Criminals are mailing letters with counterfeit checks instructing recipients to deposit the check and return the amount as a processing fee to "obtain" non-existent settlement or sweepstakes money. The correspondence appears realistic as if from legitimate businesses, including insurance companies, to perpetuate the scam.
"In the end, there is no settlement or sweepstakes money available for the consumer," said Taylor, also director of the
One Ohioan recently received a letter stating their "winning settlement in the amount of
Last year, an Ohioan was directed to deposit a
Additional vocabulary used in the past to entice consumers includes "lottery sweepstakes millions," "sweepstakes draw," and "consumer promotional draw."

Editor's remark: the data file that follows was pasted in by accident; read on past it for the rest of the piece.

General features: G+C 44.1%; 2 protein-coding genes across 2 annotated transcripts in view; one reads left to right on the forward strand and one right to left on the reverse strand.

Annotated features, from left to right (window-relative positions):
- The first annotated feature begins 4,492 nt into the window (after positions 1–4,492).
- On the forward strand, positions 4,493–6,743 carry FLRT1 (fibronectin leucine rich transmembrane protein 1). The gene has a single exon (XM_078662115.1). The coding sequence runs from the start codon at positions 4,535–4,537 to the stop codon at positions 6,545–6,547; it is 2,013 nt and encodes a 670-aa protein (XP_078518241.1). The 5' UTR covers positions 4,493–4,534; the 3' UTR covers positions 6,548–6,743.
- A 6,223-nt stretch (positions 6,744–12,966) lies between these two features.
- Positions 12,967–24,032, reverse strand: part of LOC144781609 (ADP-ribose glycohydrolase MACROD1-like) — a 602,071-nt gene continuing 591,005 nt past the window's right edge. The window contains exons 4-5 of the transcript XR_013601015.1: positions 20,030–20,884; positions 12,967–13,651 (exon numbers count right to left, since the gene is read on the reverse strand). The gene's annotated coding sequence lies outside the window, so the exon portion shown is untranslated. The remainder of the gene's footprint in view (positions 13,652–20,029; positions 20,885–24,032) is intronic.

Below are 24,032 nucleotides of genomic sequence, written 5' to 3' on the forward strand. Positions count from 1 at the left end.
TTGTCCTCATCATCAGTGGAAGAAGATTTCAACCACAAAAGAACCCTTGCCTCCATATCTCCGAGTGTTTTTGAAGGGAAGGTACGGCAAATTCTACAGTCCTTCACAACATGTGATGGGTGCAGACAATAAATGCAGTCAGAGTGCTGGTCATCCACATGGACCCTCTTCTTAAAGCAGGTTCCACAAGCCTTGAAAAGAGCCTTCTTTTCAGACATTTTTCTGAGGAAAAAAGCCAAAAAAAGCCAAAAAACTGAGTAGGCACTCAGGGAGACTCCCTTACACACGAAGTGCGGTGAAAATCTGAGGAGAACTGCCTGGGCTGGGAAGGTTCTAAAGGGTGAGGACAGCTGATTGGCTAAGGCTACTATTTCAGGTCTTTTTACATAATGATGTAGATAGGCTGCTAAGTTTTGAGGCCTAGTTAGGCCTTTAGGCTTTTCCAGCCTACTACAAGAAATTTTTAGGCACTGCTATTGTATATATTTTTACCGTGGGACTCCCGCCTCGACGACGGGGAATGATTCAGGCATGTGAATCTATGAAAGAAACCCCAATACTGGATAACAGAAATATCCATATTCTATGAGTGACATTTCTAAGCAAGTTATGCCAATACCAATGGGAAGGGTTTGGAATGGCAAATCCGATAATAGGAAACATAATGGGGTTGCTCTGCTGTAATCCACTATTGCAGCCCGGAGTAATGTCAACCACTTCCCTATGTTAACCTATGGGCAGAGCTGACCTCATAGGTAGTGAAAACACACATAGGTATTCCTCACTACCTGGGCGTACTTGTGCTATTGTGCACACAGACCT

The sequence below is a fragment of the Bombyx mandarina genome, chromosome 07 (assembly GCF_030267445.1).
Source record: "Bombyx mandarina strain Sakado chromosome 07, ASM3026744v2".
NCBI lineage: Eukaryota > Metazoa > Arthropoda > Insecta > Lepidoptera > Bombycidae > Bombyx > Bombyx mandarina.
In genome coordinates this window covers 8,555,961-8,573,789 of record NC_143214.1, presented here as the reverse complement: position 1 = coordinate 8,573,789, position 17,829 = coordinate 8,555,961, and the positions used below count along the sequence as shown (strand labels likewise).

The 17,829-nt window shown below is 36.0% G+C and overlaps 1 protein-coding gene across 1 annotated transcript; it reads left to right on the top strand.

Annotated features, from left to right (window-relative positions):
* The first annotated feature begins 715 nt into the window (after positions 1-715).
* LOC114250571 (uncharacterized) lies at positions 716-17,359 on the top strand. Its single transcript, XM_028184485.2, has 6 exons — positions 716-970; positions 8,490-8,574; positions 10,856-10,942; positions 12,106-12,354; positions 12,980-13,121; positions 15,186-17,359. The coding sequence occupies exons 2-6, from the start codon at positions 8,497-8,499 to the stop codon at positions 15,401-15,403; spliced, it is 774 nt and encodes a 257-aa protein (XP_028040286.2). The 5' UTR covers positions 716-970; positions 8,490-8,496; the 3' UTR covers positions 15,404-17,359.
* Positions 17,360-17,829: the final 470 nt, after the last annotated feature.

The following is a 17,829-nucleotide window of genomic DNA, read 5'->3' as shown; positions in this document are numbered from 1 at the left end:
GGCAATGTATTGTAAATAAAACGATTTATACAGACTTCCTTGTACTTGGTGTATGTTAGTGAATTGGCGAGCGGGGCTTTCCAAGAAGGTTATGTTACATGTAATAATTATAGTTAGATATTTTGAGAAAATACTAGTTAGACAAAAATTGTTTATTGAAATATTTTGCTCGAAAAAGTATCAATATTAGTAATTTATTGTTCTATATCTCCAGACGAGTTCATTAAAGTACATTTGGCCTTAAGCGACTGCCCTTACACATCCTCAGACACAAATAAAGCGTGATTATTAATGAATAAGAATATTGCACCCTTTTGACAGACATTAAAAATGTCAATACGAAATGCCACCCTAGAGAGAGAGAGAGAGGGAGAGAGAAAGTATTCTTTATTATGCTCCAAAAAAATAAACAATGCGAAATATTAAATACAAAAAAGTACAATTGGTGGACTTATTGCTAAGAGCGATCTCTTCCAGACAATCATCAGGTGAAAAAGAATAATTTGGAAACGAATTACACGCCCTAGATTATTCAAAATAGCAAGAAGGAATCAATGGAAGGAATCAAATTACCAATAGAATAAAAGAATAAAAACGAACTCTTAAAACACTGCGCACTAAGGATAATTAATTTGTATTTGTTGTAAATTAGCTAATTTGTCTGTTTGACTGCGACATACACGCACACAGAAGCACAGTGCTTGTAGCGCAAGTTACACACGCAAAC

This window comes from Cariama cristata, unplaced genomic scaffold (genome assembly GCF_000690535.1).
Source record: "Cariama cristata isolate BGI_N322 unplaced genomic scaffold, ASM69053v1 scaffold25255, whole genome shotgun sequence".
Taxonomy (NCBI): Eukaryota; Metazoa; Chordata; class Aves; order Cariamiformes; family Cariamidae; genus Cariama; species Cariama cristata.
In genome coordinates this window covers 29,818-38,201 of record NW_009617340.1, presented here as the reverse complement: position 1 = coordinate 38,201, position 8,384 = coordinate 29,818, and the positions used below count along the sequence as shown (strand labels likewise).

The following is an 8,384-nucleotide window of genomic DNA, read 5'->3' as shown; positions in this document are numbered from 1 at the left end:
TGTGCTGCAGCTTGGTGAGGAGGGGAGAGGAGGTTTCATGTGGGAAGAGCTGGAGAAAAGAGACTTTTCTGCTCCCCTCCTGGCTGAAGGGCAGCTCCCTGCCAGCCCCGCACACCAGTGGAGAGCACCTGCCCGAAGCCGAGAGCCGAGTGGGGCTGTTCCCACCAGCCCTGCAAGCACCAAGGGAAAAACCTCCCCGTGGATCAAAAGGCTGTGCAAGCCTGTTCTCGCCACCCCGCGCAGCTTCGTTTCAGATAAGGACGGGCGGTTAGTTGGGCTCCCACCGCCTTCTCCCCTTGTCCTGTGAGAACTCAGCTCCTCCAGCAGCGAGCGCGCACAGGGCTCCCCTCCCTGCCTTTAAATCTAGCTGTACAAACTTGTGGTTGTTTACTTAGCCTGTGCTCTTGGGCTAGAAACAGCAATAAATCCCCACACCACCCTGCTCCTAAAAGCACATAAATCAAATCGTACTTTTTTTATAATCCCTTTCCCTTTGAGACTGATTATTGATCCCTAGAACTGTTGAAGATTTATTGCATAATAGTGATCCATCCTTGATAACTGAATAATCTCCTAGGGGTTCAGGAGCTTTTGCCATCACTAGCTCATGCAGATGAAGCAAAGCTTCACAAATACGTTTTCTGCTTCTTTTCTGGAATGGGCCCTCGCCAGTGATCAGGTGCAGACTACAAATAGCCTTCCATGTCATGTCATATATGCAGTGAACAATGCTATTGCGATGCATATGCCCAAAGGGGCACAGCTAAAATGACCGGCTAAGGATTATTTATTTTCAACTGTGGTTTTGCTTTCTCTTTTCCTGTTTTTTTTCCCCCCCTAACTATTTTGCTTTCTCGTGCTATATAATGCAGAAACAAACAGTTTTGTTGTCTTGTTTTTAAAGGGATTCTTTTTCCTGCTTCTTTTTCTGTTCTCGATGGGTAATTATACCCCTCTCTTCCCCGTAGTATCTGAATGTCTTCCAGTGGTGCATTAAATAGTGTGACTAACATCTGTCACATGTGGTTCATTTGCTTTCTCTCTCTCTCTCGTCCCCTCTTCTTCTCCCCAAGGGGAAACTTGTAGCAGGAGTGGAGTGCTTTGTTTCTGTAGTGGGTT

Taylor advises consumers take precaution by following these steps:
--Question the validity of correspondence containing spelling or grammatical errors.
--Checks from companies you do not do business with are likely fraudulent.
--Contact the company listed on the check to investigate its legitimacy.
--Second guess correspondence offering a prize or money in exchange for a fee or specific personal information, such as bank account or social security numbers.
--Settlements, sweepstakes or contests requiring you to send money to a post office or drop box or an overseas address before claiming your prize is likely fraud.
Ohioans who believe they have been the victim of an insurance fraud scheme should call the
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